Swiss Court denies Apple Trademark Application for IPHONE

In a ruling of November 24, 2009 the Swiss Federal Administrative Court has denied Apple’s trademark application for the name “IPHONE”. As Macworld wrote:

Apple’s appeal for reconsideration of its trademark application for the word “iPhone” has been rejected by the Swiss Federal Administrative Court, which maintained that the term is a non-distinctive word for which Apple could not be granted a trademark.

Right, iPhone not distinctive? Let’s check what the Court actually said.

The Court did point out that part of the name “IPHONE” was “phone” which couldn’t be used as a trademark. It then went on to check if the addition “I” does anything to make “IPHONE” distinct enough from “phone” to allow for a registration as a trademark. The relevant part of the ruling reads:

3.3.3 Wird das Zeichen “IPHONE” gesamthaft und in Bezug auf die beanspruchten Waren der Klasse 9 betrachtet, so ist die Interpretation des Zeichens “IPHONE” als direkter Hinweis auf ein Telefon mit internetbezogenen- oder anderen informations- bzw. kommunkationstechnologischen Zusatzfunktionen naheliegend. Der Buchstabe “I” könnte aber allenfalls mit “Ich” und das Zeichen “IPHONE” als “Ich telefoniere; Ich rufe an” interpretiert werden. Allerdings ist im englischen Sprachgebrauch “I call” für “Ich telefoniere” üblich. Für einen durchschnittlichen Abnehmer bleibt aber gleichwohl unklar, was der Buchstabe “I” im Zusammenhang mit dem Begriff “phone” genau bedeutet. Diese Bedeutung ergibt sich zwar nicht sofort aus der Marke selbst, jedoch liegt eine technische und elektronische Bedeutung des Zeichens “IPHONE” auf der Hand. Unabhängig von der genauen Bedeutung des Buchstabens “I”, trägt dieser als solcher jedoch nichts Wesentliches dazu bei, den beschreibenden Charakter des Markenbestandteils “phone” abzuschwächen. Das Zeichen wird durch die Kombination des Einzelbuchstabens “I” mit dem unterscheidungsschwachen und für den Verkehr unentbehrlichen Markenbestandteil “phone” somit nicht unterscheidungskräftig.

3.3.3 When the sign “IPHONE” is examined overall and in relation to the claimed products of class 9, the interpretation of the sign “IPHONE” as direct hint to a telephone with additional functions based on Internet or other information or communication technologies, is obvious. The letter “I” could, however, be confused with the word [personal pronoun] “I” and the sign “IPHONE” could thus be confused with “I phone”. However, in English language usage mostly “I call” is commonly used for that purpose. Nevertheless, for an average user it remains  unclear, what the letter “I” actually means. The meaning is evident, however, not from the sign itself, but from the technological and electronic meaning of the sign “IPHONE”. Notwithstanding the exact meaning of the letter “I”, it does, as such, not significantly contribute to alleviate the descriptive character of the sign-part “phone”. The sign, even with the addition of the letter “I”, therefore is too weakly descriptive  for a term that is indispensable for communication and is therefore not distinctive.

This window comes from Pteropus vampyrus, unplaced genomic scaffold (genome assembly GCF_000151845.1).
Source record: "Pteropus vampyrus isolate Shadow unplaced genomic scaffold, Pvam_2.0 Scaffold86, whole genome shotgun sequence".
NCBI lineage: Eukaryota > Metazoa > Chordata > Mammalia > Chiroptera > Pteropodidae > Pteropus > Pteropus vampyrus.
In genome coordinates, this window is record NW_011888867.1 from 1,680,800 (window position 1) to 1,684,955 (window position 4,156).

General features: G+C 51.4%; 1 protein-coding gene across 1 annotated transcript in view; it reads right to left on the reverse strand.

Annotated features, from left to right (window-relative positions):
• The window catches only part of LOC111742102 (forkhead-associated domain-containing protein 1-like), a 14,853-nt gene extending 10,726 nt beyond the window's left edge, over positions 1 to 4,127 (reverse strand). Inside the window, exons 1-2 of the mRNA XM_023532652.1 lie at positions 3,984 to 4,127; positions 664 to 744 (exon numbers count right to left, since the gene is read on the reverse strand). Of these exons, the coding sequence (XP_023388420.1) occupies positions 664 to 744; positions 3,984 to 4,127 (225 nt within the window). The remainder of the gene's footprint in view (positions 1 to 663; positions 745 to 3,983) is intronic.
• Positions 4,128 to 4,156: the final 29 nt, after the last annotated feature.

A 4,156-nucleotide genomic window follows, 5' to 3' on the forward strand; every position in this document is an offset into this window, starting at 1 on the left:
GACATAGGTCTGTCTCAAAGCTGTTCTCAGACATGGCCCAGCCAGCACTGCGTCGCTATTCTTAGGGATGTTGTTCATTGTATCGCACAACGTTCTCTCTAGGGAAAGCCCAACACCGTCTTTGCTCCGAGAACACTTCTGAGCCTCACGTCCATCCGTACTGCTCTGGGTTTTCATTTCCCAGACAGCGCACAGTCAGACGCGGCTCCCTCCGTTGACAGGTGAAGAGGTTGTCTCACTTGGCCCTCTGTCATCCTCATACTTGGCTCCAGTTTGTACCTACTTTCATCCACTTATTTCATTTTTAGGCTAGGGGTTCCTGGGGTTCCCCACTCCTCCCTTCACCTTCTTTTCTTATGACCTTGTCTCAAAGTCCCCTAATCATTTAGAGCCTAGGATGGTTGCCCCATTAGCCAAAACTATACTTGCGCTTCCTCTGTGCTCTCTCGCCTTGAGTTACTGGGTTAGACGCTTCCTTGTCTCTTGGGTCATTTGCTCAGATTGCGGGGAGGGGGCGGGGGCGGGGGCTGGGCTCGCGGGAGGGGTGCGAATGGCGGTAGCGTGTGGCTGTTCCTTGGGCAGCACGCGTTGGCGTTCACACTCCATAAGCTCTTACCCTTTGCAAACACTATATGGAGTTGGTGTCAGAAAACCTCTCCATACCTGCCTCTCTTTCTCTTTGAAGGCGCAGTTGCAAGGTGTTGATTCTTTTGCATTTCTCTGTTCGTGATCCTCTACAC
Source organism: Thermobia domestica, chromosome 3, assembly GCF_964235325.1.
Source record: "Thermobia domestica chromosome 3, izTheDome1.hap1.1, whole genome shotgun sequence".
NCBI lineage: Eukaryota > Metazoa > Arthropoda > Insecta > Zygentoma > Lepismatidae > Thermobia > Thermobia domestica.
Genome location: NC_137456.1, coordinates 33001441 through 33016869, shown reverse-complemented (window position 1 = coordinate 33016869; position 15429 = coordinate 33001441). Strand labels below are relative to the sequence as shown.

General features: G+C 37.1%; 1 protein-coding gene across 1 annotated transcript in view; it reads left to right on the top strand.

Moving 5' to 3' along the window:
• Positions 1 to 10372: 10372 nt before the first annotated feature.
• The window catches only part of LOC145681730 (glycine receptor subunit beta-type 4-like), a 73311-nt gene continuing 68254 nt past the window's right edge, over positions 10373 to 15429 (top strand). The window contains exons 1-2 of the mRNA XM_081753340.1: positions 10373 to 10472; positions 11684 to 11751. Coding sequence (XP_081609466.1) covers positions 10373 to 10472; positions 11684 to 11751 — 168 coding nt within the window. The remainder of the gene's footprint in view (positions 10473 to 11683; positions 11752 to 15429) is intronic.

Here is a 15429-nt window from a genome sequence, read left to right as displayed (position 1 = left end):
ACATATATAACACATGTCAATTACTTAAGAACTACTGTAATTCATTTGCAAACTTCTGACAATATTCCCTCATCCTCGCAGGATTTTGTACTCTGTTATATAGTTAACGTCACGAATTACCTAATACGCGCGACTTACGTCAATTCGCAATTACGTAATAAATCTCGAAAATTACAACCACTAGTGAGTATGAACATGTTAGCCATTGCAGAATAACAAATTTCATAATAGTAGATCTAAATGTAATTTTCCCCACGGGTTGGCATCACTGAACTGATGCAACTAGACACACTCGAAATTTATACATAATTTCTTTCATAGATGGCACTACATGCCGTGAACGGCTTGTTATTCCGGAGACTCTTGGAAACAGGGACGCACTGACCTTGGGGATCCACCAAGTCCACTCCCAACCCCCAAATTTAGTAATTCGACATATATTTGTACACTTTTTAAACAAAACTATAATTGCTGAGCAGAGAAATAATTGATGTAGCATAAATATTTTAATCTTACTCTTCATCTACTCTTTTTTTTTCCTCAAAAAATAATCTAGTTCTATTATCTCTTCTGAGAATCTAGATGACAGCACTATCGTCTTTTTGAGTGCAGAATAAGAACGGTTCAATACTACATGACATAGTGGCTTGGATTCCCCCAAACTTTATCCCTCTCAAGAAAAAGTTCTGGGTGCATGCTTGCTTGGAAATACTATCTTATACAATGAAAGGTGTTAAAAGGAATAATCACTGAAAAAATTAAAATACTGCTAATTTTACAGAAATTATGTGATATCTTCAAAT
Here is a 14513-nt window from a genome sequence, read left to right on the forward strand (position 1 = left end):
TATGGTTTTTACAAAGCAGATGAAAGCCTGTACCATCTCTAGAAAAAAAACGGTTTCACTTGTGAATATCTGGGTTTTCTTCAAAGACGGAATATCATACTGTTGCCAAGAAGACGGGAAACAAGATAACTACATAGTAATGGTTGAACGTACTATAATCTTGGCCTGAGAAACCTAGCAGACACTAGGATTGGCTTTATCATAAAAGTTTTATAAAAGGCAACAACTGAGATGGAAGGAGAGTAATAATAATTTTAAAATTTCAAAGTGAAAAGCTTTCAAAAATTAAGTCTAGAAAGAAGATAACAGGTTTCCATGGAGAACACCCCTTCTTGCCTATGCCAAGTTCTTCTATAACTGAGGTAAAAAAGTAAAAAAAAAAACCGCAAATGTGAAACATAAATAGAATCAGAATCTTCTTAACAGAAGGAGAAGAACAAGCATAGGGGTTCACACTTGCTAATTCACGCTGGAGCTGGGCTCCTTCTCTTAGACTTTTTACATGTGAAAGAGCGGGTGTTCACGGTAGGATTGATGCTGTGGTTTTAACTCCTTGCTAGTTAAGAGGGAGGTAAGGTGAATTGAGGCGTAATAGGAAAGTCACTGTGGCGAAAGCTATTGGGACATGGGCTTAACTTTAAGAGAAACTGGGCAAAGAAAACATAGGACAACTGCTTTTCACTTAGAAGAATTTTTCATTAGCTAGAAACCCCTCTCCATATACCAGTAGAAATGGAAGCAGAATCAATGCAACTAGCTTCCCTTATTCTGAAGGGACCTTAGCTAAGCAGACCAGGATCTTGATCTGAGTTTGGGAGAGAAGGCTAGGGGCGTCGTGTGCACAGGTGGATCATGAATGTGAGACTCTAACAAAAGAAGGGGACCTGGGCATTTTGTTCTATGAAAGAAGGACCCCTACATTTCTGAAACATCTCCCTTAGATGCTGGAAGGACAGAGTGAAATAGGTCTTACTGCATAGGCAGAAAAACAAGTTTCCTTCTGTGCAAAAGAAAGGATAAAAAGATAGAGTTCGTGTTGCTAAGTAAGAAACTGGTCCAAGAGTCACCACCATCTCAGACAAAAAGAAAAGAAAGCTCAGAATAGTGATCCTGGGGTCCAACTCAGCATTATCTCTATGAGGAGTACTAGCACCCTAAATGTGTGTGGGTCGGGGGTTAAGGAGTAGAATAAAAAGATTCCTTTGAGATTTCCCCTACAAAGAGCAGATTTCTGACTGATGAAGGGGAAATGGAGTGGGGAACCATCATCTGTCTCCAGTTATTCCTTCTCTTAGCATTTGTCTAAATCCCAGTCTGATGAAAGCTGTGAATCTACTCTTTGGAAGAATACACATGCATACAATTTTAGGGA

It seems to me that the reasoning is a bit weak. Especially since, as Apple noted in the proceedings, that such signs as “IDOCUMENT”, “IPROJECT”, etc had been granted a trademark by the same courts that were now denying “IPHONE” the trademark registration.

The Federal Administrative Courts explains this away by confirming the lower court’s view:

Die Vorinstanz äussert sich in ihrer Stellungnahme vom 14. Juli 2009 klar zu ihrer Praxis und legt dar, dass von vereinzelten Fehleintragungen, teilweise aufgrund von Entscheiden der ehemaligen Rekurskommission, auszugehen sei

The lower court in an opinion of July 14, 2009 clearly comments its custom and explains, that this is a case of isolated mis-registrations, caused by erroneous decisions of previous commissions.

I remain unconvinced. So they changed their ‘customs’ somewhere between the last “IWHATEVER” and the “IPHONE” trademark application? I am not sure whether this is already final, since it could be appealed to the Swiss Federal Supreme Court.

Text of the ruling (German) is here.

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